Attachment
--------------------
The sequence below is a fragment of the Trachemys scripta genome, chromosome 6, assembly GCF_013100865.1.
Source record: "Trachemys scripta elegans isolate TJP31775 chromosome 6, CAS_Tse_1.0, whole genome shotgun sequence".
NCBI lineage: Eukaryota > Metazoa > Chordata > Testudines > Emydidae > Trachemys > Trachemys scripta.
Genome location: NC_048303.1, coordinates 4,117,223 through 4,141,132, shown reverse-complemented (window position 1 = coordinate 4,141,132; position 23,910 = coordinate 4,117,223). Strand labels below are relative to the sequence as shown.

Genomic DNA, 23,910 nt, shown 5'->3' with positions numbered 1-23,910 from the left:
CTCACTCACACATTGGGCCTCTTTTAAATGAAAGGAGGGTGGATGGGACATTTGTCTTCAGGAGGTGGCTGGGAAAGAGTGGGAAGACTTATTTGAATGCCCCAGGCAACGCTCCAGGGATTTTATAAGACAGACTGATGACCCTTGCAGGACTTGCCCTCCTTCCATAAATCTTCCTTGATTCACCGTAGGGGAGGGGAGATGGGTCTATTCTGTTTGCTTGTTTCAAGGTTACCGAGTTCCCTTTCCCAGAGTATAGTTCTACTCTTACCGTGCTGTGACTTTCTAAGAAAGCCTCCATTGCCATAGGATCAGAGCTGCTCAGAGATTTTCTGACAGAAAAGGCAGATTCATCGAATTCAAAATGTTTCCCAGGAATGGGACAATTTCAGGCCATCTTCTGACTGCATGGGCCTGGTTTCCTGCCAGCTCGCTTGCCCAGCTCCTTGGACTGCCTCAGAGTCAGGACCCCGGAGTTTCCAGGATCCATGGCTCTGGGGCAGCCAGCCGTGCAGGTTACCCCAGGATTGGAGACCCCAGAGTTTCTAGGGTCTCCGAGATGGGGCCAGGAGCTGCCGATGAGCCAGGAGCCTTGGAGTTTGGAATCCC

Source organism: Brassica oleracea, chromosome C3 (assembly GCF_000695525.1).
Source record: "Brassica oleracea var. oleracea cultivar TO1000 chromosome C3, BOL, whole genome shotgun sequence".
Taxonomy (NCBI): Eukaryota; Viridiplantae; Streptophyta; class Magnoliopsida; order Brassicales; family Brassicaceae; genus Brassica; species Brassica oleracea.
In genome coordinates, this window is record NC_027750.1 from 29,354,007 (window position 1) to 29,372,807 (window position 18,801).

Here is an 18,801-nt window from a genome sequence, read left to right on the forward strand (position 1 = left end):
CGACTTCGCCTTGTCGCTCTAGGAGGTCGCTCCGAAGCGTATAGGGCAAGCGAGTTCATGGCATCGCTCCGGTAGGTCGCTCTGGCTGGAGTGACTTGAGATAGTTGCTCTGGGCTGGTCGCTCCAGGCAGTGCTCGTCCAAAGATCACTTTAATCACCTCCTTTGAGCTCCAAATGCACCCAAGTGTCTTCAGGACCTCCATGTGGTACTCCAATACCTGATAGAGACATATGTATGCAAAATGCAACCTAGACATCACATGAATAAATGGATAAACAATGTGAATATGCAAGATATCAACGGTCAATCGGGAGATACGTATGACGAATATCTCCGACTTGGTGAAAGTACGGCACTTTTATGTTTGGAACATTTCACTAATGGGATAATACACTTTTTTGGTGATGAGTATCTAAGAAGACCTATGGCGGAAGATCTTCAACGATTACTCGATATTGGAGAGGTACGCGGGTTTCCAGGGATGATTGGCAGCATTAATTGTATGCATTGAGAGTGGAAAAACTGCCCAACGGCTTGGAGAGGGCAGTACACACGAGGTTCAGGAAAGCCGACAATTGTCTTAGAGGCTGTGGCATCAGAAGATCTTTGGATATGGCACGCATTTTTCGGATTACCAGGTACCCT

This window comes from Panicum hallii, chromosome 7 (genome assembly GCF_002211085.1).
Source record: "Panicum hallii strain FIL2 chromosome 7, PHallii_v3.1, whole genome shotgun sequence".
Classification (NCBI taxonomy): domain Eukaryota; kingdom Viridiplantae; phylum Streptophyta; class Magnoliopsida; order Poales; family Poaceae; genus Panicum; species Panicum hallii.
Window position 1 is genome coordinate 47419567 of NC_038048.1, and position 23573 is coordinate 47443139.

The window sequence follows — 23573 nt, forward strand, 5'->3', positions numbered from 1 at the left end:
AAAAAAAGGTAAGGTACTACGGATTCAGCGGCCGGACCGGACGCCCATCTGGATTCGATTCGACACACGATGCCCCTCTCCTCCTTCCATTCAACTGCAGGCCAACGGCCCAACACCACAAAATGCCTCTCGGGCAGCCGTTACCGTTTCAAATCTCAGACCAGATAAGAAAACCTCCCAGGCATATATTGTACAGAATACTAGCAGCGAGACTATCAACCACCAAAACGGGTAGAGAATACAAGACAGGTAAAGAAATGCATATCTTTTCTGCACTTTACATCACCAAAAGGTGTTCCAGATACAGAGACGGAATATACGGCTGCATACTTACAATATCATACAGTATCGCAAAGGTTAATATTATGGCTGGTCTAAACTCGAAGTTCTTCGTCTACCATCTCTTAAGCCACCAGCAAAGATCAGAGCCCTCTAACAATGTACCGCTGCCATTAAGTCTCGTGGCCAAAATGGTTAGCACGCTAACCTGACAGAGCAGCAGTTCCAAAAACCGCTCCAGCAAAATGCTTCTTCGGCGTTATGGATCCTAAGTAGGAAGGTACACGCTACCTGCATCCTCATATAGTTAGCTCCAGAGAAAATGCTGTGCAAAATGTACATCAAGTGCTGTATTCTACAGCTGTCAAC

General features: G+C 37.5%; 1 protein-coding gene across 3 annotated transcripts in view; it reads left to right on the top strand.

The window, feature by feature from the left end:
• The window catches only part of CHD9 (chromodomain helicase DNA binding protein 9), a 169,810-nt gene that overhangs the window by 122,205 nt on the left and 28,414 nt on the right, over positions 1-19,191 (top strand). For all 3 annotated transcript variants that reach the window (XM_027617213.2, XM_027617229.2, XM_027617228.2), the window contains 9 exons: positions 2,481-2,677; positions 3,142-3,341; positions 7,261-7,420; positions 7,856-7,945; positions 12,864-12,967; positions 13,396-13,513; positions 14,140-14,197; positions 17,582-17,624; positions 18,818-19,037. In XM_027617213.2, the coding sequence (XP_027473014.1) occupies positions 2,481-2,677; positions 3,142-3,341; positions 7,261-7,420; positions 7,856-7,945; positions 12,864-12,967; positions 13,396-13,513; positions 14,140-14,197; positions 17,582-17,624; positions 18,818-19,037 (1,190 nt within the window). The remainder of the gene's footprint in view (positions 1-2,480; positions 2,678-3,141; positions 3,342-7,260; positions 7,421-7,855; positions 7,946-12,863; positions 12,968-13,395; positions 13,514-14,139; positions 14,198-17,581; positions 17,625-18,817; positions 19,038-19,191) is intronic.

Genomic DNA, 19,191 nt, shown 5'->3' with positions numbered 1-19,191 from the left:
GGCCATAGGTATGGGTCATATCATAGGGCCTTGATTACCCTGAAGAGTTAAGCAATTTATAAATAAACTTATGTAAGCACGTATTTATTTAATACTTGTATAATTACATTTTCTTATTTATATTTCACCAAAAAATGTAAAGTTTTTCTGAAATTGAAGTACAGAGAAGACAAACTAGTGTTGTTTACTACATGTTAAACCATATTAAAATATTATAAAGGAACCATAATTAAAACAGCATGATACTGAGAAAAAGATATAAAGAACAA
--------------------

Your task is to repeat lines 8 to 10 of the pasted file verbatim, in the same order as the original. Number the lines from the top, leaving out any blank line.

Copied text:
Source record: "Brassica oleracea var. oleracea cultivar TO1000 chromosome C3, BOL, whole genome shotgun sequence".
Taxonomy (NCBI): Eukaryota; Viridiplantae; Streptophyta; class Magnoliopsida; order Brassicales; family Brassicaceae; genus Brassica; species Brassica oleracea.
In genome coordinates, this window is record NC_027750.1 from 29,354,007 (window position 1) to 29,372,807 (window position 18,801).